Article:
Tuesday, July 12, 2016

Gilead Sciences: HCV Dominance Set To Rise On Epclusa’s Success

Gilead Sciences, Inc. (NASDAQ:GILD)'s novel Hepatitis C treatment Epclusa was approved by the European Commission (EC) as the first ever pan-genotypic HCV treatment on Friday July 8, 2016. The approval was followed by a green signal from the Food and Drug Administration (FDA) on June 28. Both approvals are bound to help tackle the recent sales decline in the HCV franchise.

Epclusa is also the first drug to be approved for all genotypes of HCV (1-6), and be given the go-ahead for use with genotypes 2 and 3, without the need to be used with Ribavarin.

Ribavarin has long been used as a standard HCV therapy, but holds serious side effects; by eliminating its use, Epclusa offers a breakthrough HCV treatment to the market. It has been approved for use as a single tablet for HCV patients with and without cirrhosis. The countless advantages it offers mean it will be able to cater to an HCV patient population much greater than by a single HCV drug in the past.

Gilead stock had lost 22.67% since the beginning of the year. The FDA's approval for Epclusa saw the company's stock gain 10.61%. The stock is heavily outperforming the market. The iShares NASDAQ Biotechnology Index (ETF) (NASDAQ:IBB) has fallen by 20.46% year-to-date (YTD).

Gilead will now be able to cater to HCV patients in all EU countries. Gilead CEO John Milligan said: "The burden of hepatitis C across Europe is substantial and growing rapidly with approximately 15 million people chronically infected. The European approval of SOF/VEL reflects our continued focus to bring a cure to all infected patients across the region and we look forward to working with physicians, healthcare providers and governments to make it available as quickly as possible."
A Valuable Addition to Gilead’s HCV Franchise

Gilead’s HCV franchise comprises two blockbuster drugs, Sovaldi, which gained FDA approval in December 2013, while Harvoni, an advanced version of Sovaldi, was approved in October, 2014. These two drugs have been the top revenue generating products for the company since their launch, reaping combined sales of $12.4 billion and $19.1 billion in FY14 and FY15 respectively.

Gilead was criticized for charging hefty prices for the two breakthrough HCV treatments. Sovaldi was priced at $84,000 for a 12-week treatment course, while Harvoni cost $94,500 for the same duration. Several insurers and public health officials opposed the prices and forced the company to offer steep discounts.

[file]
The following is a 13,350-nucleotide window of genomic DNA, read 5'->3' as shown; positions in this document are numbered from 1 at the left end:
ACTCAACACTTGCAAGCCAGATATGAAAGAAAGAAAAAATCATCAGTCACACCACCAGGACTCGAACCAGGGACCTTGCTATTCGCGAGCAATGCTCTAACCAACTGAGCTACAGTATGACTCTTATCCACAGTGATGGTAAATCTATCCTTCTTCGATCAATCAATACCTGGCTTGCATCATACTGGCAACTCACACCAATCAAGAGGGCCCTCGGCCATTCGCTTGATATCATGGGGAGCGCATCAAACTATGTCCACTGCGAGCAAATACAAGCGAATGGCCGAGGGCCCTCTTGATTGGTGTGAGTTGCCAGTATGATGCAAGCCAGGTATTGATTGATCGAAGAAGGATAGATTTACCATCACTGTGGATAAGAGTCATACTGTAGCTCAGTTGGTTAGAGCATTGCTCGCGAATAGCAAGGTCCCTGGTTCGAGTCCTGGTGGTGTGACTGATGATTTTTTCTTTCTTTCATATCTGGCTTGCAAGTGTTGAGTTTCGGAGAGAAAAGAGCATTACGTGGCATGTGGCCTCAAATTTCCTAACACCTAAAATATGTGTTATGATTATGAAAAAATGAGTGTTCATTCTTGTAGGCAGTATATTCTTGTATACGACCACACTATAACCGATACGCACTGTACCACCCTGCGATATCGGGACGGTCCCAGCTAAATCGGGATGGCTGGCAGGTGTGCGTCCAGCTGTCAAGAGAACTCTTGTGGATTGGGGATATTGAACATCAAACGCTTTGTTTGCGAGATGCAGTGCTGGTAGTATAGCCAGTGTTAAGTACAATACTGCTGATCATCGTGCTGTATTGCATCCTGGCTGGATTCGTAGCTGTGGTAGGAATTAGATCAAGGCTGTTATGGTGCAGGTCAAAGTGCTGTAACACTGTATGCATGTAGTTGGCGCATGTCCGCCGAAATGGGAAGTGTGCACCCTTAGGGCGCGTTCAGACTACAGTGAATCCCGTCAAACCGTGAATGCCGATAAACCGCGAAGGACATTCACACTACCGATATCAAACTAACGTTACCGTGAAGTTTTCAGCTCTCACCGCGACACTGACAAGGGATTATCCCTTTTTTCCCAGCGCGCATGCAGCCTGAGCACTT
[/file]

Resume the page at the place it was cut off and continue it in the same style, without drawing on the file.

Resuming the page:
The company has priced Epclusa at $74,500 for a 12-week course. Gilead has played smart, and the price will enable it to secure extensive coverage from insurers without the need to offer large discounts. Even small discounts will result in attracting a large HCV population, according to a recent analysis by Bloomberg Intelligence. Gilead will be in a powerful position to negotiate price cuts as it wishes against insurers and pharmacy benefit managers (PBMs).

Epluca’s introduction will give the company's HCV franchise, which has been nearing stagnation, the jump start it needs. In the recent quarter (1QFY16), for the first time ever, the two drugs reaped a decline in sales on a combined basis. Sovaldi sales stood at $1.28 billion, recording a fall of 17.5% on a quarter-over-quarter (QoQ) basis, while the same for Harvoni came in at $3.02 billion, with a decline of 9.8% QoQ.

Gilead’s HCV portfolio contributes nearly 60% to total sales. The company’s total revenues for the latest quarter stood at $7.79 billion, with a fall of 8.46% on QoQ basis.
Strong advantage over competitors

Gilead owned nearly 90% of the total HCV market with Sovaldi and Harvoni. With Epclusa holding the capability to treat all genotypes of HCV, definitely a much larger patient pool, the company’s market share is set to expand even further.

Gilead’s direct competitors, AbbVie and Merck are far from surpassing Gilead. AbbVie’s HCV drug Viekira Pak, launched in 2014, was meant as a treatment for genotype 1 patients, while Merck’s recently launched FDA-approved Zepatier was meant for genotype 1 and 4 patients.

Genotype 1 is the most commonly occurring, surfacing in 46.2% of all cases, while Genotype 3 is the second most commonly occurring genotype, at 30.1% of all cases. While AbbVie and Merck’s HCV treatments target 46.2% of the HCV population, they remain unavailable for 30.1% of HCV market. However, Gilead’s HCV franchise offers the most effective options for all genotypes of HCV patients.

In a recent research report by Maxim Group, the analysts stated: “The European approval for Epclusa further cements Gilead's status as the leader in the hepatitis-C market.”

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